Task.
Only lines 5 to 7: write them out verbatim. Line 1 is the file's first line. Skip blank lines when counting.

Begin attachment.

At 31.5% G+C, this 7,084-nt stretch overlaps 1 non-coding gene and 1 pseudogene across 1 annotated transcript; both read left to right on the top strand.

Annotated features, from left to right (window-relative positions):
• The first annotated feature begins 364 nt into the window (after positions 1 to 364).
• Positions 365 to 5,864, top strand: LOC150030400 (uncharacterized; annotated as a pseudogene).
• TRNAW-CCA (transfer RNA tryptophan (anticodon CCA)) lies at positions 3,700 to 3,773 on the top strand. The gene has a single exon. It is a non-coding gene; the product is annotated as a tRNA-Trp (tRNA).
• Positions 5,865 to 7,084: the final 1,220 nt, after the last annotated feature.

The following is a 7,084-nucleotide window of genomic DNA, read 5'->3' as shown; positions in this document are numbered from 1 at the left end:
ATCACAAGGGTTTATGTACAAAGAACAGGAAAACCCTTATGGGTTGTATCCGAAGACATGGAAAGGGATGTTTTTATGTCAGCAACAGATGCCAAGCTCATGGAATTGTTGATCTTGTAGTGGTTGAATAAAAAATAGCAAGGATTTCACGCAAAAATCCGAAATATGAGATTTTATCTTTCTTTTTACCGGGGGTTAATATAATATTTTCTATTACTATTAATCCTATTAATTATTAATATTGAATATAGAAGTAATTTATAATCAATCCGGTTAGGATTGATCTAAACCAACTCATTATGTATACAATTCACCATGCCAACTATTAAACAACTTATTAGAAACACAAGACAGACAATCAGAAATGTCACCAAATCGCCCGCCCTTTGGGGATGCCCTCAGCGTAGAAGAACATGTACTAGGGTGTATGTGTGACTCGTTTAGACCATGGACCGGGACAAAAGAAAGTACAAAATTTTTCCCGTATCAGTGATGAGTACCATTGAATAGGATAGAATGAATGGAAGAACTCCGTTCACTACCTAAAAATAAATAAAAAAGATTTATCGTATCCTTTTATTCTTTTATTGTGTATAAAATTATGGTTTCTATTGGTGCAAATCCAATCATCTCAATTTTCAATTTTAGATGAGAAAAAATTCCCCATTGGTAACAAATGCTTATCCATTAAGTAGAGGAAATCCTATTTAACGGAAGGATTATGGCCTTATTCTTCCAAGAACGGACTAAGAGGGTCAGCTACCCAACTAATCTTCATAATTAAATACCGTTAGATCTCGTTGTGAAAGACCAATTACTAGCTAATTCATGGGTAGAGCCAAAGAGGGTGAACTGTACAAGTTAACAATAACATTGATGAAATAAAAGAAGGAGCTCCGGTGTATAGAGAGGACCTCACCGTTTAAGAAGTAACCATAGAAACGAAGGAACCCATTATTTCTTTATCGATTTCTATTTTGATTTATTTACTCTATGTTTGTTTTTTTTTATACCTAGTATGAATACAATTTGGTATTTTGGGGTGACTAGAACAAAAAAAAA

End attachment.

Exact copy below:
• TRNAW-CCA (transfer RNA tryptophan (anticodon CCA)) lies at positions 3,700 to 3,773 on the top strand. The gene has a single exon. It is a non-coding gene; the product is annotated as a tRNA-Trp (tRNA).
• Positions 5,865 to 7,084: the final 1,220 nt, after the last annotated feature.

The following is a 7,084-nucleotide window of genomic DNA, read 5'->3' as shown; positions in this document are numbered from 1 at the left end: